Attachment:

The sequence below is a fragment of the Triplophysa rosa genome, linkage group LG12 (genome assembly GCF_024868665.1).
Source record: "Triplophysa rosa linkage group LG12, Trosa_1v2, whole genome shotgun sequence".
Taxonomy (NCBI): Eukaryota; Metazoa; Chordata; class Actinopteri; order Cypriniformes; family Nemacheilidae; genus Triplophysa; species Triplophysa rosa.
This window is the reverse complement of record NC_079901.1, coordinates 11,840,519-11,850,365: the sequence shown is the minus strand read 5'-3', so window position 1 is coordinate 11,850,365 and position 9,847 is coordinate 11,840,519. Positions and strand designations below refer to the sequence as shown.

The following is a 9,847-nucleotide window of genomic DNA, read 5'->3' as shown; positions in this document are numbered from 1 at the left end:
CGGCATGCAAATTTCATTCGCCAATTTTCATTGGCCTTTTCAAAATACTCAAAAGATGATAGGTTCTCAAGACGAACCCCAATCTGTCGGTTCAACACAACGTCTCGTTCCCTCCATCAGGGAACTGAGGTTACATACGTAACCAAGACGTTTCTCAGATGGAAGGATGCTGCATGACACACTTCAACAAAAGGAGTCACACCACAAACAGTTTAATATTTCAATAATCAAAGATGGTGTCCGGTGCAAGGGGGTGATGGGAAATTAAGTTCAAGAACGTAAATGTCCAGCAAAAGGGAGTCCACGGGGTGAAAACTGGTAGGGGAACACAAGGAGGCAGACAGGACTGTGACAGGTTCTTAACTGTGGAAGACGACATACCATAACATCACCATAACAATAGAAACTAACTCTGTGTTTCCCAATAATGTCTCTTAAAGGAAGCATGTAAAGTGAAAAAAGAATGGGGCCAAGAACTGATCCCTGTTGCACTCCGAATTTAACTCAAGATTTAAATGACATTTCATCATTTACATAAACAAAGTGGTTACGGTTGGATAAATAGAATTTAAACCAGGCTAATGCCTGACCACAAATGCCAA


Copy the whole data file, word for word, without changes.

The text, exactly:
The sequence below is a fragment of the Triplophysa rosa genome, linkage group LG12 (genome assembly GCF_024868665.1).
Source record: "Triplophysa rosa linkage group LG12, Trosa_1v2, whole genome shotgun sequence".
Taxonomy (NCBI): Eukaryota; Metazoa; Chordata; class Actinopteri; order Cypriniformes; family Nemacheilidae; genus Triplophysa; species Triplophysa rosa.
This window is the reverse complement of record NC_079901.1, coordinates 11,840,519-11,850,365: the sequence shown is the minus strand read 5'-3', so window position 1 is coordinate 11,850,365 and position 9,847 is coordinate 11,840,519. Positions and strand designations below refer to the sequence as shown.

The following is a 9,847-nucleotide window of genomic DNA, read 5'->3' as shown; positions in this document are numbered from 1 at the left end:
CGGCATGCAAATTTCATTCGCCAATTTTCATTGGCCTTTTCAAAATACTCAAAAGATGATAGGTTCTCAAGACGAACCCCAATCTGTCGGTTCAACACAACGTCTCGTTCCCTCCATCAGGGAACTGAGGTTACATACGTAACCAAGACGTTTCTCAGATGGAAGGATGCTGCATGACACACTTCAACAAAAGGAGTCACACCACAAACAGTTTAATATTTCAATAATCAAAGATGGTGTCCGGTGCAAGGGGGTGATGGGAAATTAAGTTCAAGAACGTAAATGTCCAGCAAAAGGGAGTCCACGGGGTGAAAACTGGTAGGGGAACACAAGGAGGCAGACAGGACTGTGACAGGTTCTTAACTGTGGAAGACGACATACCATAACATCACCATAACAATAGAAACTAACTCTGTGTTTCCCAATAATGTCTCTTAAAGGAAGCATGTAAAGTGAAAAAAGAATGGGGCCAAGAACTGATCCCTGTTGCACTCCGAATTTAACTCAAGATTTAAATGACATTTCATCATTTACATAAACAAAGTGGTTACGGTTGGATAAATAGAATTTAAACCAGGCTAATGCCTGACCACAAATGCCAA